26 May 2013

Ancestral information NOW before it's too late

We all hear about interviewing the older generations of our family before they are gone. I have an additional task for your list of family history activities. Take pictures of the ancestral homes and businesses now. That's now as in NOW.

We don't know when the buildings might be destroyed by fire, floods, tornados, or by a wrecking ball. This afternoon I decided to drive past a couple places where my family had lived in the past. 1011 Portland Avenue in St. Paul looked just fine. This is where my maternal Grandmother Gertrude M. (Cook) Hanley lived for many years as a child.

But earlier I had driven up Marshall Avenue from the St. Paul Cathedral to take a look at 358 Marshall where the sisters of my maternal Great Grandfather John T. Cook had lived. Minnie, Ellen, and Catherine Cook had a nice home where members of the greater family were welcomed. I have written about this home several times. I have a faint memory of being in the home as a very young girl. My mother and grandmother told me about the many happy hours spent there.

As I drove west on Marshall I saw two fire engines with lights flashing. My heart sank and I hoped that the house wasn't on fire. It had been in less than ideal condition the last time I drove by there. Then I saw the fire engines were in front of homes in the lower address numbers. Whew!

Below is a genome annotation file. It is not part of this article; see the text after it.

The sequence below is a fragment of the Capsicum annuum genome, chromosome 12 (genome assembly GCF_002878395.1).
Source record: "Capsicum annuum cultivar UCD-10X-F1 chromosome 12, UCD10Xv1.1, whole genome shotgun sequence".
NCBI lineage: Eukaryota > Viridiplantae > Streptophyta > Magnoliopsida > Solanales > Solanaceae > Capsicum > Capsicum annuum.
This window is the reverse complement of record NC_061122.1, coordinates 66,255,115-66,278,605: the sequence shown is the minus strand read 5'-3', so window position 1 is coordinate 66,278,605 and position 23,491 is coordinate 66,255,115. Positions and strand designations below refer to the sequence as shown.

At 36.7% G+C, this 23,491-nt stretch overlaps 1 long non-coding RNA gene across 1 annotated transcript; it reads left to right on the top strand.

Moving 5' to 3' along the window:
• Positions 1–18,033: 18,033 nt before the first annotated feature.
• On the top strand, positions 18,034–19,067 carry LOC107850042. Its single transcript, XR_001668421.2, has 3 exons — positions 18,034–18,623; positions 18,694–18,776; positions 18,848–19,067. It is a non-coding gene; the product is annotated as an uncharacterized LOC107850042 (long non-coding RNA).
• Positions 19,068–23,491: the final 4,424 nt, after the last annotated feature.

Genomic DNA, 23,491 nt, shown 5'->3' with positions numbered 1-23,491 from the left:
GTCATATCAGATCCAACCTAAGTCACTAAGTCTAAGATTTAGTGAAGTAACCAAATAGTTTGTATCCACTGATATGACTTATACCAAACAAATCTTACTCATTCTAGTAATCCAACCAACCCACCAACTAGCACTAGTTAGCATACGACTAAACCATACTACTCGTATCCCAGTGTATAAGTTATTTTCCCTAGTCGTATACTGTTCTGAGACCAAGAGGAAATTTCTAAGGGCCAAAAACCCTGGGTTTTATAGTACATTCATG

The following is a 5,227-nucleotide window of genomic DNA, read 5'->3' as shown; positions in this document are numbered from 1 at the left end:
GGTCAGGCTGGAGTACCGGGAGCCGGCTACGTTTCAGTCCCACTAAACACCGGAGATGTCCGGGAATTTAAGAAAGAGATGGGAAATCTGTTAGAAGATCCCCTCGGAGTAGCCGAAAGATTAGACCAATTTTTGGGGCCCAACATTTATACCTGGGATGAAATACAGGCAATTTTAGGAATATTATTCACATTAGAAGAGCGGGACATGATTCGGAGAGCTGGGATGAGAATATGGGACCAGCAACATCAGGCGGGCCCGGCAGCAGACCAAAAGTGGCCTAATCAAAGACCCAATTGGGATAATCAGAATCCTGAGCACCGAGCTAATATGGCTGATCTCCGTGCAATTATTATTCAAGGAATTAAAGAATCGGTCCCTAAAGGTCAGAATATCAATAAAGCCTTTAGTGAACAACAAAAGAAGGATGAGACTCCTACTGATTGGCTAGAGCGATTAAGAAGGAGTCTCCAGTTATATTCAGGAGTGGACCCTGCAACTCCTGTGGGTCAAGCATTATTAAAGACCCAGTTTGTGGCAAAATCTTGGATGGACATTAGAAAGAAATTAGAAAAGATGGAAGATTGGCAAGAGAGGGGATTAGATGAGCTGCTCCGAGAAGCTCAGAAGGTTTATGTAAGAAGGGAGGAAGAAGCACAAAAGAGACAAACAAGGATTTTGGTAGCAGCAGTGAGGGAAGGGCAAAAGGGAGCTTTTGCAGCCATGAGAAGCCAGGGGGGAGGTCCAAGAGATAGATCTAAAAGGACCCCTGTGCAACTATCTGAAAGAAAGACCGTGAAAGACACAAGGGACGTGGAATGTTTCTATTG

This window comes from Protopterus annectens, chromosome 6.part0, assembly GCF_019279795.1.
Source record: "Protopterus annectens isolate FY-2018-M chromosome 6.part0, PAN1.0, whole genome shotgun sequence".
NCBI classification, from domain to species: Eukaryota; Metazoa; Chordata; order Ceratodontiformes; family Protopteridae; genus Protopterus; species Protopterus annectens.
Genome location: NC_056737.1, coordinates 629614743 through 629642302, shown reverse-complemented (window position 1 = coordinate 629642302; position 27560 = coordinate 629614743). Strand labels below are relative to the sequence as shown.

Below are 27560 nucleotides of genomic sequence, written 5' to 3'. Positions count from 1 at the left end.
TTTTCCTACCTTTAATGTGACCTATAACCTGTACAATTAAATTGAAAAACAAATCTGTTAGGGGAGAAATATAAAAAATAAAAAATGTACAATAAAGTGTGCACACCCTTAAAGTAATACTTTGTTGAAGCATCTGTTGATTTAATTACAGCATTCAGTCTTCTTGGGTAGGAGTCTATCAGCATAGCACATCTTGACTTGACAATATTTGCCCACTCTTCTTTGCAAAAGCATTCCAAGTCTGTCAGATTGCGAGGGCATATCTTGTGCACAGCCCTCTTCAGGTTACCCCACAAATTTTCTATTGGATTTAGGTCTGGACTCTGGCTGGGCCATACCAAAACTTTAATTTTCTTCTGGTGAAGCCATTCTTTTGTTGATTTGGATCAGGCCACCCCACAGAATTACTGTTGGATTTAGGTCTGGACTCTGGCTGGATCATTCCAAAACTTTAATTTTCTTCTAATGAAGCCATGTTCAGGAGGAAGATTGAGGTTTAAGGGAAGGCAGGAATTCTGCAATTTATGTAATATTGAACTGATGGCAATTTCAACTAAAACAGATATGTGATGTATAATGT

A couple seconds later I was in the correct block and there was still shock. The house is gone and replaced by a big building. I had never stopped to take a picture of the home. I am kicking myself and feel sad about it. In its place is 370 Marshall. It was built in 2005. Had it really been that long since I drove past there?

I came home and did some online searching. 370 Marshall is a 68 unit upscale condominium building. I found one item on an older city council agenda:

Agenda of the St. Paul City Council
Wednesday, October 8, 2003

5. Letter from the Office of License, Inspections and Environmental Protection announcing a public hearing before the City Council on October 22, 2003, to consider the appeal of Real Estate Development Group to a decision of the Heritage Preservation Commission denying a demolition permit application to raze the house and garage at 358 Marshall Avenue in order to construct a six story 68-unit condominium building.


Take those pictures now or get someone to do it for you if the homes and businesses are not nearby. I will be taking many pictures of other homes and businesses in the coming months.


Shelley Bishop said...

Great advice, Paula! I wish I had taken a picture of the restaurant my Dad owned before it was demolished.

Susan Clark said...

Wise words. We learned this weekend that my husband's grandmother's house was torn down to make way for a lumber yard's warehouse. I shall soon be hunting through old photos to see if we have ANY photos of the old place.

Barb Gallagher said...

You may want to check on Google earth street view as it is a bit older -- also Zillow for home valuations is a little older view. You can at least copy those for posterity. Some towns take photos of homes for other municipal purposes and those could date back quite a while. Worth checking out!